One of Hunter’s more famous specimens involved the body of a man with osteosarcoma of the thigh. Although he did not actually name the phenomenon, Hunter noted the emergence of similar tumors in the man’s lungs and theorized about their constitution and development. In this case, Hunter’s preliminary recognition of metastasis served as proof that his powers of observation precipitated later important discoveries.
However, Hunter’s experiments were not limited to pathology. One of his well-known scientific trials, which involved tying a thread around a stag’s carotid artery, successfully demonstrated the concept of collateral circulation. Initially, the stag’s tied-off antler became cold and stopped growing. Nevertheless, as Hunter hypothesized, its warmth returned in two weeks and resumed developing. After this triumphant experiment, Hunter translated his research to formulate procedures that could bypass vascular aneurysms.
Hunter’s museum preparations also illustrate his growing grasp of bone resorption. After conducting numerous experiments on animals, including transplanting human teeth into a cock’s comb, Hunter advocated tooth transplantation for dentists of his time. Although original attempts at tooth transplantation in humans met with failure due to graft rejection, Hunter gained insight into the need for “freshness of transplanted tissue” as well as “matching for size” of transplanted organs.
Even though more than two centuries have passed, these revolutionary experiments, as well as Hunter’s abundant preparations, can still be seen in London at the Hunterian Museum at the Royal College of Surgeons of England, which was purchased and preserved by parliament in 1799.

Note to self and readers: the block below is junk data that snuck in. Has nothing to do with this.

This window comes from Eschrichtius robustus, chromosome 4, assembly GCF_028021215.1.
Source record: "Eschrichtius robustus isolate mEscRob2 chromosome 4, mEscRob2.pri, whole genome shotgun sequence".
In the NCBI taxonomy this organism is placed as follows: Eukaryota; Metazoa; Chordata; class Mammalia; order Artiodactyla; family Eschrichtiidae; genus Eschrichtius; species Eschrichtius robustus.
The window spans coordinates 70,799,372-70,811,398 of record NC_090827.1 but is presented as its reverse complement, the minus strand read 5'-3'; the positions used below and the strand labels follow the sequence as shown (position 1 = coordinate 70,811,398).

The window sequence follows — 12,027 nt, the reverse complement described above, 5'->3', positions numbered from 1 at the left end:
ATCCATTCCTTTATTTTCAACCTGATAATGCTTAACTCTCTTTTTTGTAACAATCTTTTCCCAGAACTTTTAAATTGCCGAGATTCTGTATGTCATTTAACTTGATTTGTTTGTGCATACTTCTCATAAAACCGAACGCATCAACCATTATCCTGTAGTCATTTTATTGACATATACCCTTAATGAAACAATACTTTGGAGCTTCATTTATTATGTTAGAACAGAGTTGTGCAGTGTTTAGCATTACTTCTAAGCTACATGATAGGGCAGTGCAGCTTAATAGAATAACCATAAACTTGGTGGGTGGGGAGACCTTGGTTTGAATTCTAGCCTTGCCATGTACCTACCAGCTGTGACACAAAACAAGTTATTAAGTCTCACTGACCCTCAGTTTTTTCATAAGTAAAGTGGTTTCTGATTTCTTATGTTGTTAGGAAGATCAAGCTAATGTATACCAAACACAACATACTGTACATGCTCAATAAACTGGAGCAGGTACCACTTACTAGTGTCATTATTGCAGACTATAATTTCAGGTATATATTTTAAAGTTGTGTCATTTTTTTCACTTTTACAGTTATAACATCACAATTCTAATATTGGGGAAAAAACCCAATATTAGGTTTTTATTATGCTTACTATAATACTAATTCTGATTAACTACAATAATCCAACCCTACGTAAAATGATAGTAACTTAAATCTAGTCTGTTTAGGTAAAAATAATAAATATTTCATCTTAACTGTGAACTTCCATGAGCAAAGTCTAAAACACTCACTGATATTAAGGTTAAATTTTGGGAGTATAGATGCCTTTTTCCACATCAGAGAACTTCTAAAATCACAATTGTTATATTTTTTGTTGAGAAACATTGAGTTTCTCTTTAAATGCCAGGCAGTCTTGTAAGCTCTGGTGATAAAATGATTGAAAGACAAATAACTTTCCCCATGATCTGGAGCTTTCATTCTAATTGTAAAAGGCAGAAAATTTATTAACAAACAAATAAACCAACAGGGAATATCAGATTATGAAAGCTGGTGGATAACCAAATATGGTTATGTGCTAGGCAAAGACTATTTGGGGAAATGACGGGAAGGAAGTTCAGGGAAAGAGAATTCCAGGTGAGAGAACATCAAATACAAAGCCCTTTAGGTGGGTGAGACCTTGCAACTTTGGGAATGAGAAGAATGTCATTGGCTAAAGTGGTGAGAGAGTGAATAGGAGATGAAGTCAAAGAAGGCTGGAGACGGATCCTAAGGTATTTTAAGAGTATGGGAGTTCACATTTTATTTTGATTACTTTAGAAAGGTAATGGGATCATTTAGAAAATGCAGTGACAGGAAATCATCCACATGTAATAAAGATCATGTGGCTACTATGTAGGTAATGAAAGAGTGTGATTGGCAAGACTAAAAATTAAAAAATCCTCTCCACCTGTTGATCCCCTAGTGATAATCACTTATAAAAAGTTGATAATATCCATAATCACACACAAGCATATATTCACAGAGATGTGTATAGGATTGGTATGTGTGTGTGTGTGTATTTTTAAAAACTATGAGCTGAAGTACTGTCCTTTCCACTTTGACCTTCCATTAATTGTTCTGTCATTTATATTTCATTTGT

Throughout his distinguished career, Hunter maintained a reputation for his stubborn pursuit of research. For instance, Hunter made countless requests for hedgehogs as research subjects to be sent from his friend and former pupil, Edward Jenner, despite their inability to survive at Earl’s Court. Also, his relentless yearning to study the body of Charles Byrne, the Irish giant, led him to engage in bribery and body-snatching.
Hunter’s studies proved to be more useful than unusual, and he earned a great deal of respect from the public and his peers. In 1767 at the age of 39, Hunter was elected to the Royal Society, and nine years later in 1776, King George III dubbed him Surgeon Extraordinary. In 1786, Hunter also received the esteemed Copley Medal from the Royal Society.
By this time, Hunter was recognized as the leading teacher of surgery of his time. His passion and expertise attracted many students who would eventually become famous in their own right, such as Thomas Chevalier and Edward Jenner.
Unfortunately, despite his early aversion to scholarship, Hunter’s fervor to institute better academic programs for his students led to his death at the age of 65. On Oct. 16, 1793, Hunter, a longtime sufferer of angina pectoris, died of a coronary occlusion during an argument with the board of St. George’s Hospital about his desire to train two students who were unapproved for the surgical profession.
Hunter’s accomplishments were far-reaching and his forays into various areas of science and medicine make it nearly impossible to classify him as having just one specialty. His epitaph at Westminster Abbey describes him as “a gifted interpreter of the Divine Power and wisdom at work in the laws of organic life” and “The Founder of Scientific Surgery.”
In 1914, the Royal College of Surgeons of England recognized Hunter’s many accomplishments by establishing the Hunterian Oration in his honor, thus commemorating his revolutionary mind for future generations of scientists and physicians. – by Melissa Foster
For more information:
- Ann R Coll Surg Engl. 2005;87:1-18.
- BMJ. 1978;1:391-392.
- BMJ. 1949;1:379-383.
- Br Heart J. 1986;56:109-114.
- John Hunter. The Royal College of Surgeons of England website. www.rcseng.ac.uk/museums/history/johnhunter.html. Published 2008. Accessed Dec. 23, 2008.